Hang on to your buzzword-safe underwear! There’s a lot of buzz these days in the IT architecture world about whether to pursue SOA, ROA, WOA, do it RESTfully or SOAPy, what bus to drive, and what governance you can throw on top to make it all work.
I am a RESTafarian myself, and everything I do I do in a Resource Oriented way, so you can say I prefer the Resource Oriented Architecture (ROA) which really is a synonym to Web Oriented Architecture (WOA). The SOA way is far less technically defined, as SOA can be created with almost any technology, but there are some traditions and current marketplace geist with the term that associate it with larger stacks that use the SOAP and the various WebServices standards as a mean to “put it all together.”
Right, what’s the fuzz all about? Why are some throwing themselves at the resource oriented way while others stay with the API oriented way?
Did I say API oriented? My golly, I think I did, and this needs some explanation, and I’m going to quote from an upcoming article I’m writing which include a section on what I call the reversal of the address-function space ;
Let’s talk about design of your systems for a minute, as the answer is that all you know about governance, from IT governance to SOA governance, needs to have the same type of reversal of how you think about the services themselves and their individual evolution throughout your SOA space. You’re not governing API design, identity pollination, semantics across APIs and functional silos that addresses “access to things”: you’re governing how to express the “things” themselves. Thinking that services starts and ends at given points in your ROA is severly limiting your options, especially in terms of expressiveness.
This reversal is well known to functional (not to be confused with imperative) and declarative developers, where the focus is on the operational expression of results as opposed to executing a series of commands to get there. Within the RESTful community we often talk about how we use nouns instead of verbs, where we address “things” and relationships instead of “actions” and functions, and we need to be aware of both these angles into how we work with our systems.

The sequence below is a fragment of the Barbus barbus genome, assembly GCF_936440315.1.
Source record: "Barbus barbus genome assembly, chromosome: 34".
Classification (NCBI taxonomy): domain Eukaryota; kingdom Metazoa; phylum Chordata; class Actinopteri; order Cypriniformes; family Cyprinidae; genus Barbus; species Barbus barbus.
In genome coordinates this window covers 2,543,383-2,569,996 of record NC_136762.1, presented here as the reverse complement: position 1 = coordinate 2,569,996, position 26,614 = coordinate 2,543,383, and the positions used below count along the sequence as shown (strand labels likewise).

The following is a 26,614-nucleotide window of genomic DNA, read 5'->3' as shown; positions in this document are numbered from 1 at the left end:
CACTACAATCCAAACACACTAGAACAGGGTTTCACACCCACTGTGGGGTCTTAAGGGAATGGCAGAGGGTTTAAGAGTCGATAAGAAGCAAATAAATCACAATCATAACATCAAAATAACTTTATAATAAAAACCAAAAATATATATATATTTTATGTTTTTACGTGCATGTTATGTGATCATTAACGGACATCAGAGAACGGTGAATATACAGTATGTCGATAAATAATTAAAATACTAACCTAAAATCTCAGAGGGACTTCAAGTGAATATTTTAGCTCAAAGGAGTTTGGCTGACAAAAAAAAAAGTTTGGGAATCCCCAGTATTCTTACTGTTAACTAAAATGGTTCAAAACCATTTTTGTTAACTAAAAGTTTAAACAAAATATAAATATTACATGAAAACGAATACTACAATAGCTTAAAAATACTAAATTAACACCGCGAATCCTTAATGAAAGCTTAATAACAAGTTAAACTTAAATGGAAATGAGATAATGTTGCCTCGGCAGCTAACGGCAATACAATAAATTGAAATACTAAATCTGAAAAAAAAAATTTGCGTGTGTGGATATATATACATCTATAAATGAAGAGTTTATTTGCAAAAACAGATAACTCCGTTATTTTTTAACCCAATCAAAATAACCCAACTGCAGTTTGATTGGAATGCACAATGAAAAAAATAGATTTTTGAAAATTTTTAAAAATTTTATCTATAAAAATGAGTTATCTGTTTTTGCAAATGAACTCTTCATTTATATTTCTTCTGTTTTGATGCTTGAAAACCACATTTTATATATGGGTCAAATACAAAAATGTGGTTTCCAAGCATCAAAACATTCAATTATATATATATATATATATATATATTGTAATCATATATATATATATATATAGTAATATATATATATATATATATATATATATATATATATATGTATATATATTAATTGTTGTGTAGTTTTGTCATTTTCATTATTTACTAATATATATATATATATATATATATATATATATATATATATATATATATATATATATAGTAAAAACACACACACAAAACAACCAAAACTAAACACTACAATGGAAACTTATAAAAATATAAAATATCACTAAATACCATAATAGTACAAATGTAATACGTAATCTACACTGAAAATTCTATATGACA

If you thought these notions were small and somewhat insignificant, I’d beg to differ. Once you travel down the path of functional operations it’s hard to look back. Indeed, the combination of the reversal of the addressable function space and resource orientation is the very thing that makes the unified interface work so well, and that very interface is extremely important in terms of performance and scaling of systems, but there’s one more thing that needs to be addressed, pointed out and shouted, which is the semantic goodness of pointing to something and say “I want it.”
This is the way we humans foremost operate; first we point, then we interact. We don’t say “You know, cars? Well, you know all blue cars? Of those, there’s some that goes quite fast, and have really cool spoilers? Some of these are of the brand BMW. And of them, you know those that have the letters X, Y and Z on them, and really looks a lot like the car in front of us right now? You see that one? I’d like one of them.” No, we point at the car in front of us, and say “I’d like that one, please.” We don’t start with the generics of our conversations and traverse down until we find the specific thing we’re after, so why should we do this when dealing with computer systems as well?
APIs – or, I should say, the culture that emerge from it – focus on processes, but quite often we’re not interested in processes but results. Why are we defining processes instead?
SOA and SOAP / WS-* are highly process-oriented ways of thinking (“first do this, then that, then this, and finally that“), grown from the RPC (remote procedural call) philosophy of distributed computer systems. It was the natural way to start, but it doesn’t have to be the thing we should keep on doing. When we move into a resource-oriented way of thinking, we’re not defining a process as such, but a result. In fact, we leave the process-part to the backend systems, perhaps as a constraint of loose coupling, and this is an extremely subtle but important point.
I’m not even sure it can be explained as much as experienced; when you shift your thinking from processes to results (and, this is why XSLT programming is so hard for many people; it’s a paradigm shift in thinking) there’s a lot of boilerplate code that magically disappears. Declaring where you want to be instead of defining how to get there is subtle, oh so subtle. I can’t say anything more than just try it yourself. Try something new. I dare you.